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  4. IEA highlights ‘crucial’ role of CHP in delivering renewables revolution

IEA highlights ‘crucial’ role of CHP in delivering renewables revolution

17 May 2011

Combined Heat and Power (CHP) offers the “best of both worlds”: a proven efficiency technology that accelerates the integration of renewable energy, according to a report from the International Energy Agency (IEA).

The report, Co-generation and Renewables: solutions for a low-carbon energy future, observes that ‘co-generation’ (CHP) is attractive to both policy-makers and private users and investors because it delivers a range of energy, environmental and economic benefits, including:

  1. Dramatically increased energy efficiency;
  2. Reduced CO2 emissions and other pollutants - even more so when the synergies with renewables are factored in;
  3. Increased energy security through reduced dependence on imported fuel;
  4. Cost savings for the energy consumer; and
  5. Beneficial use of local energy resources (particularly through the use of waste, biomass and geothermal resources in district heating and cooling systems), providing a transition to a low-carbon future.

In addition to the local benefits of reduced energy bills and carbon emissions, the report highlights to potential for CHP to support the deployment of intermittent renewable energy resources such as wind.

CHP can, in the first instance, be used to improve the efficiency of gas power stations that typically provide backup electricity generation. The graph below taken from the report shows that CHP efficiency can be almost double that of conventional backup power.

Combining CHP plants with thermal storage (large, insulated hot-water vessels), also allows them to perform a balancing function for intermittent forms renewable energy. CHP plant can be operated on a flexible basis to generate electricity as required, while thermal storage allows for the heat demand from homes and businesses to be disconnected from their supply. The use of thermal storage in this way can significantly reduces the cost of and stress on the transmission network by countering the ‘peaky’ nature of renewable generation. As the report cites,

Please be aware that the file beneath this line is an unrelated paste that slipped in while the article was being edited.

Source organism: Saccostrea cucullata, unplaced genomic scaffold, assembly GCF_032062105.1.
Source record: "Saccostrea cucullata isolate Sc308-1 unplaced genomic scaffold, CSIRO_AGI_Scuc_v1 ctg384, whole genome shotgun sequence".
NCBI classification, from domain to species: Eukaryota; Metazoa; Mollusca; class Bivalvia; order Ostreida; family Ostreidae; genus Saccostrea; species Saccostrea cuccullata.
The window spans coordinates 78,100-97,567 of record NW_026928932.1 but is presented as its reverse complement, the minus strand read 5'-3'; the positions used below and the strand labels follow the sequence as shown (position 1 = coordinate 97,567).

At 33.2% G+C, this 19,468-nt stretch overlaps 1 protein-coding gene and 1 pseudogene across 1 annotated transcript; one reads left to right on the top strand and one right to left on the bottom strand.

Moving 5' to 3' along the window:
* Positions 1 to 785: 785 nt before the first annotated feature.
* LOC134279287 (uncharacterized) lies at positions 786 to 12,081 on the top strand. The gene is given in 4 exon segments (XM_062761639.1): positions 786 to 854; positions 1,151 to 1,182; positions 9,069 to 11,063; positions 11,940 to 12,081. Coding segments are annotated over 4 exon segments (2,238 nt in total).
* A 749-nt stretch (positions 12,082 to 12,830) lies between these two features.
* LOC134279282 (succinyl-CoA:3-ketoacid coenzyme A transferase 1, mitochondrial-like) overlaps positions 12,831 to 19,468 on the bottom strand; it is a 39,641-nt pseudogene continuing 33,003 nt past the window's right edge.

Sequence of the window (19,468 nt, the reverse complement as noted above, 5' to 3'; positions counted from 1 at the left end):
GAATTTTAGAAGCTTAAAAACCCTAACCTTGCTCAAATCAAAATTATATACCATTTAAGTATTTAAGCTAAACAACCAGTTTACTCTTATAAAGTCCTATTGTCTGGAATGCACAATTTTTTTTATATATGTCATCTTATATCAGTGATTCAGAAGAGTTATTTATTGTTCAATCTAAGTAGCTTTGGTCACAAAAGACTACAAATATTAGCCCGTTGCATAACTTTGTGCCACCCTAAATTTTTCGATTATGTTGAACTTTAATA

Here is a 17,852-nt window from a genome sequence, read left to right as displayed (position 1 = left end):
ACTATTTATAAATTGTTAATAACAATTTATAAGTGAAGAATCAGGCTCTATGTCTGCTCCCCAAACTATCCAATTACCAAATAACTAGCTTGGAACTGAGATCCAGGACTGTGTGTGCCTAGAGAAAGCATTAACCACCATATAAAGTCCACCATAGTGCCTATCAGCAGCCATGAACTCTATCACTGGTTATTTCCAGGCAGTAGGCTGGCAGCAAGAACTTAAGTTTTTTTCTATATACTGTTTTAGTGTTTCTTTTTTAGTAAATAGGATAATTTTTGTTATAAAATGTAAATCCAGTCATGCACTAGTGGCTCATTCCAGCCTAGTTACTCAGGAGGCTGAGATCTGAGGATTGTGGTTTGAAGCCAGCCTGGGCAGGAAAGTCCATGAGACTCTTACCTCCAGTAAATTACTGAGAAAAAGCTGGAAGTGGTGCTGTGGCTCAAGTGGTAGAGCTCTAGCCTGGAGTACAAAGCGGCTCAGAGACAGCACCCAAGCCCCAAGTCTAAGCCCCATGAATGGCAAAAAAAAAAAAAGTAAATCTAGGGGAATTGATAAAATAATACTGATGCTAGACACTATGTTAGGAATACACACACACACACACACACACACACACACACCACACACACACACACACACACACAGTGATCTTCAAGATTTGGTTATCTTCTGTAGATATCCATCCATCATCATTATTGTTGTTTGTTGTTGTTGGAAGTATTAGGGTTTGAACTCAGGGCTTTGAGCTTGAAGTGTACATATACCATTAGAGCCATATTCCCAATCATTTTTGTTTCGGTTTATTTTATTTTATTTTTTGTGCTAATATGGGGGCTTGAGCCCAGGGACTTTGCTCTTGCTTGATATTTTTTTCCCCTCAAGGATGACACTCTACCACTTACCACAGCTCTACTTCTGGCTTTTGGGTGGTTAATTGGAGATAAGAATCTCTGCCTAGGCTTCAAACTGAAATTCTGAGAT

“storing heat is simple but storing electricity is still difficult and expensive”.

However, the report notes that under current financial frameworks, operators are unlikely to invest the up-front capital required for developing CHP in this manner. Greater certainty that the financial and carbon savings created will be recognised by the market is required before organisations will be willing to participate in the unpredictable business of balancing renewable energy generation. The UK’s Electricity Market Reform process provides the ideal opportunity to supply this to CHP operators.

Commenting on the release, CHPA Director Graham Meeks said:

“This important report demonstrates that those countries that have adopted CHP as part of an integrated energy system are often at the head of the pack in decarbonising their energy supplies. The UK would do well to heed the advice of the IEA as we embark on a new phase of investment in our own energy infrastructure.”

“The IEA report underlines the growing value of CHP in tackling the challenge of delivering secure, low-carbon energy at the least cost to the consumer. The flexibility and efficiency provided by CHP will be increasingly in demand as energy systems incorporate more and more intermittent renewables whilst making more effective use of scarce bioenergy and carbon-emitting fossil fuels.”


ENDS

For further information or to request an interview, please contact:
Graham Meeks
Director
T 020 7828 4077
M 07802 242498
E graham.meeks@chpa.co.uk

 

 

Notes to Editors:

1. Click here to read the IEA’s press release and to download the Co-generation and Renewables: solutions for a low-carbon energy future report.

2. More background on the Government’s vision in transforming the energy sector can be found here, in the transcript of Greg Gregory Barker’s key note address to Integrated Energy 2010 as Minister of State for Energy and Climate in November 2010. Similar messaging is also available on the DECC website here and here.

3. The CHPA’s response to the Government consultation on Electricity Market Reform can be found here.

4. On 16 May 2011, the Energy and Climate Change Committee published the results of their inquiry into the EMR process. The report, which draws on evidence submitted by the CHPA, can be found here.

 

About CHP
Combined heat and power (CHP), integrates the production of usable heat and power (electricity), in one single, highly efficient process. Delivering a minimum of 10% energy savings, it makes the very best use of renewable and fossil fuels. This efficiency means less stress on precious fuel resources and lower carbon emissions.

CHP works by recovering heat from the power generation process and putting it to work in industry, buildings and homes, often delivering significant cost and CO2 savings. CHP currently provides 7% of UK electricity and in 2009 provided emissions savings of 14 million tonnes of CO2.

 

About the CHPA
The Combined Heat and Power Association (CHPA) is the leading advocate of an integrated approach to delivering energy services using combined heat and power and district heating. The Association has over 100 members active across a range of technologies and markets and is widely recognised as one of the leading industry bodies in the sustainable energy sector.